Price point: $7.95 for each starter, $13.95-14.95 for each pasta, $6.95 for each dessert.

--August 2, 2013

7734 Forsyth Boulevard
St. Louis (Clayton), MO 63105

Thursday, August 15, 2013

Wanderlust | Philadelphia

Lisa and I made a weekend trip to Philadelphia a couple weeks ago to visit our dear friend Dani (pretty much a girls' weekend :P), so I wanted to give a rundown of where we ate and drank, what we saw, and what we did during those two days.

We got in on a late Friday afternoon, where we settled into our hotel room (yay for corner rooms at the DoubleTree Hilton!) and {1,4} pretty much went straight to happy hour at restauranteur Stephen Starr's English pub, The Dandelion.

01A - Dandelion
Along with $4 house wines (we opted for rieslings), we got {5,6}$2 bar snacks (including bar nuts toasted in butter and and marinated olives with herbs, spices, olive oil, and balsamic vinegar) and {2}chicken and duck liver parfait with grape chutney, cornichons, and brioche toast and rosemary (off the regular menu). The nuts were nicely browned and had a really distinct rosemary flavor. They were so good that Lisa wants to try to replicate this at home! The liver parfait was out of this world, as it was the perfect blend of paté together (even better with a sprinkle of sea salt  that came with the butter and {3} country white and stout bread). Not bad for happy hour!

01B - Barnes
After happy hour, we made our way to {1-4The Barnes Foundation (of Philadelphia) for a night of jazz (the Museum hosts live music performances on Friday evenings) and art. While the space alone is simply stunning, what an unbelievable collection of art it has housed in its merely-a-year-old modern walls! We saw the featured exhibit, Ellsworth Kelly: Sculpture on the Wall, as well as the rooms filled with the Foundation's permanent collection.

01C - Alma
Whilst waiting in queue for dinner at Oyster House, {1} we had pre-dinner cocktails at Stephen Starr's Cuban restaurant, Alma de Cuba. {2}I had the Alma Colada with passionfruit juice, coconut milk blended with ice, Bacardi Superior, shaved coconut, and a drizzle of Myer's dark rum; Lisa had the Mango Martini with Ketel One vodka, mango liqueur, and mango purée; and Dani had the Black Cherry Caipirinha (Portuguese for "little peasant girl") made with muddled limes, sugar, and black cherry-infused Brazilian Leblon Cachaca. Delicious stuff!

We waited about 30-45 minutes at Alma de Cuba for a table {1}at Oyster House, where we eventually began with sips of {2} Mother's Ruin punch with gin, fresh grapefruit, cinnamon tea-infused vermouth, and sparkling wine,{4}a bottle of Narragansett Lager, as well as The Bloody Caesar with real clam juice, Sobieski vodka, spicy tomato juice, and horseradish. {3} Please also note the ginormous homemade oyster crackers Oyster House offers in lieu of a bread basket.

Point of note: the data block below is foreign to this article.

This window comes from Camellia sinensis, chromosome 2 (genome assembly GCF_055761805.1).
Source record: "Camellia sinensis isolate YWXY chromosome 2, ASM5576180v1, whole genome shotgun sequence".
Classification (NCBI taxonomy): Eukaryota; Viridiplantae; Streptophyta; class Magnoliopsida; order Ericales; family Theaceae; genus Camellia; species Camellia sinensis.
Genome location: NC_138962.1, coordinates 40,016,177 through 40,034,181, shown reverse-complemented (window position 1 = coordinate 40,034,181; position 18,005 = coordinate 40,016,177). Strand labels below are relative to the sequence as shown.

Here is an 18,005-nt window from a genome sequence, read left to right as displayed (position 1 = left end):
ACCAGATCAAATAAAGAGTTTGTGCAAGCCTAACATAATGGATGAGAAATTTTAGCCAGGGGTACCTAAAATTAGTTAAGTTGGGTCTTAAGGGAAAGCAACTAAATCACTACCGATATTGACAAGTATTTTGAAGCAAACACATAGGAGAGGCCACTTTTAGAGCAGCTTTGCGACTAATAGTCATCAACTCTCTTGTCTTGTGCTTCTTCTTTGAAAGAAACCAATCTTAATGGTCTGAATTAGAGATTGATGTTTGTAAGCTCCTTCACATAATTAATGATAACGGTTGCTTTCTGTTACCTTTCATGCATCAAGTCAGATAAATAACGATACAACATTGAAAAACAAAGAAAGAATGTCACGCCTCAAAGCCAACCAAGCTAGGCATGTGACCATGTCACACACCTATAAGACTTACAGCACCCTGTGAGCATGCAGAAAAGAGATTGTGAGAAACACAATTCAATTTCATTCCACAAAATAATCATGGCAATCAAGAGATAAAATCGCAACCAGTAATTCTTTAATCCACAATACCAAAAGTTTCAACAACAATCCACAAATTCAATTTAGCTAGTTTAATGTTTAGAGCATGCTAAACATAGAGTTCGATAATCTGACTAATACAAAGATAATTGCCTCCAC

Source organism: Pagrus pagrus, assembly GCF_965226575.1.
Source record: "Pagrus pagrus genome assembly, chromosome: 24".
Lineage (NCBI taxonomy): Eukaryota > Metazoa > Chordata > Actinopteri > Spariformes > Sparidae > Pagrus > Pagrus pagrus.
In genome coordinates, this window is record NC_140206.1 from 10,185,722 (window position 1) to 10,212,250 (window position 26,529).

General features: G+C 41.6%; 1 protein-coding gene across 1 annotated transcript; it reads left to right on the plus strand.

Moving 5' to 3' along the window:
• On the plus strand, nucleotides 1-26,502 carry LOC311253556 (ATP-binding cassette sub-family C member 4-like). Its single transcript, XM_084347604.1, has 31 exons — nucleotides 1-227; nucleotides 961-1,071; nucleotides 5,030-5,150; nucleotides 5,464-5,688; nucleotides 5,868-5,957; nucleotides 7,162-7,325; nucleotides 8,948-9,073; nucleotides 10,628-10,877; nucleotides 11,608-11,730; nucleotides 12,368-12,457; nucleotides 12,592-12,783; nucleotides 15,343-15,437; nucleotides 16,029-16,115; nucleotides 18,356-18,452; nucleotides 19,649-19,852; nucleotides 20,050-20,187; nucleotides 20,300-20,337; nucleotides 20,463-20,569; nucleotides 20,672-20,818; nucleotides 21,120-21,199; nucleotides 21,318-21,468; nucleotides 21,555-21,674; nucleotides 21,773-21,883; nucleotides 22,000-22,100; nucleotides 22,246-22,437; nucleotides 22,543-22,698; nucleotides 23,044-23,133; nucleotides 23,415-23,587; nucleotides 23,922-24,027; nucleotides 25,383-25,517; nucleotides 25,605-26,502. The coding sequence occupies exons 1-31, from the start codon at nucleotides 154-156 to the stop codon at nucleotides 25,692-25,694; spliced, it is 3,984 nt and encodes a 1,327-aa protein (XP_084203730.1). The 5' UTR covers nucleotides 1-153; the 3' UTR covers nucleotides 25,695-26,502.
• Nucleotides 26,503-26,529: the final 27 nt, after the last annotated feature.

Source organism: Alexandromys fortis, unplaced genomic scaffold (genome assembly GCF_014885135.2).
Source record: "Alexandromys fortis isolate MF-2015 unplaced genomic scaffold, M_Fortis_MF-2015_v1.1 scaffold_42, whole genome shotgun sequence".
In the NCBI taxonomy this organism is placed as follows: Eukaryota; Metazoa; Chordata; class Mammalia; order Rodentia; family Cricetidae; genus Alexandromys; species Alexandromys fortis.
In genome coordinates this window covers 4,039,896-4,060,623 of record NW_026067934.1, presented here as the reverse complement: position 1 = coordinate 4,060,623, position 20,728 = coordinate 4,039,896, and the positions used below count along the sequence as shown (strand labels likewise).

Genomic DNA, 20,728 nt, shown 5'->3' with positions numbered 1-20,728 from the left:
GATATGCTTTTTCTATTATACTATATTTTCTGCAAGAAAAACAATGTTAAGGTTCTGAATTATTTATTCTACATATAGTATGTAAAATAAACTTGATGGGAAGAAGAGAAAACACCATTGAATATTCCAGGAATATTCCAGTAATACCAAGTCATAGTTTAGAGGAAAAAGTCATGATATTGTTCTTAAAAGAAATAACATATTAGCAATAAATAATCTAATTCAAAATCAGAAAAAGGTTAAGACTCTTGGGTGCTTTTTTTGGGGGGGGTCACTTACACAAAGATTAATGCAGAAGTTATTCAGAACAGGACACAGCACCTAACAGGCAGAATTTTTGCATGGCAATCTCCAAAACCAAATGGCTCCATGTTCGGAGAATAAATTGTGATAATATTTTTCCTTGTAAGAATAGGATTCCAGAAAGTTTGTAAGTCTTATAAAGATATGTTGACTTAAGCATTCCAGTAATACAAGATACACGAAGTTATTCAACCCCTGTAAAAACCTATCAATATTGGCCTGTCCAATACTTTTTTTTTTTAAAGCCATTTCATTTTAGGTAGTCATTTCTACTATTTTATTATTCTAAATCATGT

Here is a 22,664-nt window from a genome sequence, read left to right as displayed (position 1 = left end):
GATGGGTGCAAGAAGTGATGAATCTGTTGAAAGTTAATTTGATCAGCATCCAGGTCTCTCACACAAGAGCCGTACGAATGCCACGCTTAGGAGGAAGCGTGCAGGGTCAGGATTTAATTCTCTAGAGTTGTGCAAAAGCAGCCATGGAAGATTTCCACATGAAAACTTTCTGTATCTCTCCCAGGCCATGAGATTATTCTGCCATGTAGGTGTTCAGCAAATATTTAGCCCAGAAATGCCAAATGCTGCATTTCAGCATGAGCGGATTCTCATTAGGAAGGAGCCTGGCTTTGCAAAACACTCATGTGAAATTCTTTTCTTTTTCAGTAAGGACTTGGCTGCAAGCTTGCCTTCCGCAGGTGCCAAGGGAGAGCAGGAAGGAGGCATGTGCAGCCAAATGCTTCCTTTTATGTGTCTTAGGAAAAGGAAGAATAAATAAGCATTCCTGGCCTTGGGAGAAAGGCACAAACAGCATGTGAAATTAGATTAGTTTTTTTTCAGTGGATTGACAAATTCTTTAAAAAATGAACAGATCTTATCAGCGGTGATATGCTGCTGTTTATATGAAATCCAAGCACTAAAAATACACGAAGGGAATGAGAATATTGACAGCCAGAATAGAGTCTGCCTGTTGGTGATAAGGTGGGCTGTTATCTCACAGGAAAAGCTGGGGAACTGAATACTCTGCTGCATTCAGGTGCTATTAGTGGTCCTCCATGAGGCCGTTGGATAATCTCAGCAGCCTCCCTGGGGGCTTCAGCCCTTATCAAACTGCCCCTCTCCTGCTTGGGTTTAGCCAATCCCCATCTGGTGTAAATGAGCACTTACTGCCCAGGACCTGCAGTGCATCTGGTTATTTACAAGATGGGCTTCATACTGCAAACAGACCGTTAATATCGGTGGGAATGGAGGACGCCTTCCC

01D - OH
For our main meals, {5} Dani had the OH Burger made from grass-fed beef and topped with blue cheese, a fried oyster, and grilled onions with a side of hand-cut fries; {6} Lisa had the Fisherman's Stew with shellfish and fish in a spicy broth and saffron rouille; {8} while I had an order of fried Ipswich clams (essentially fried full-belly clams)! Mine and Lisa's were quite good, while Dani's burger was a little overpowered by the blue cheese (but had great elements like the fried oyster!).

And obviously we couldn't have gone to oyster house without ordering our fair share of oysters. Here was the rundown:
  1. *Chincoteague (Chincoteague Bay, VA): Pretty good, but not much after-taste.
  2. *Cape May Salt (Cape May, NJ): Buttery with a better after-taste than the Chincoteague.
  3. Naked Cowboy (Great South Bay, Long Island, NY): Briny.
  4. Little Shemogue (New Brunswick, Canada): Very briny.
  5. Beach Blonde (Charlestown, RI): Ehhh...just bland.
  6. Salt Pond (Point Judith Pond, RI): Nope. Too metallic.
  7. Mermaid Cove (Prince Edward Island, Canada): Not bad -- just okay.
  8. *Shigoku (Samish Bay, WA): FANTASTIC! Had a deep cup with a nice melon taste. These were our favorites!
One of my musts on this trip was stopping {1,8} at Federal Donuts for its supposedly {5} awesome donuts and drool-worthy fried chicken, which conquered the next day. I am so very glad that we were able to have both because {2} they sold out of wings within a few minutes after we placed our order for fried chicken!

02A - FD
As far as donuts were concerned, Lisa and Dani had one of the fancy donuts (pretty much glazed or dressed in something) -- {3}sticky bun and {6}strawberry-ginger -- while I had one that was recommended by one of the girls behind the counter -- {4} vanilla spice from the hot fresh section (essentially freshly fried and sprinkled with flavored sugar). While the fancy donuts had a denser interior and a heavier yet tasty glaze on stop that pretty much mimicked the flavor each had promised, the hot fresh ones just came straight out of the fryer, hot and melty with sprinkled sugar and the intoxicating tease of vanilla with each bite.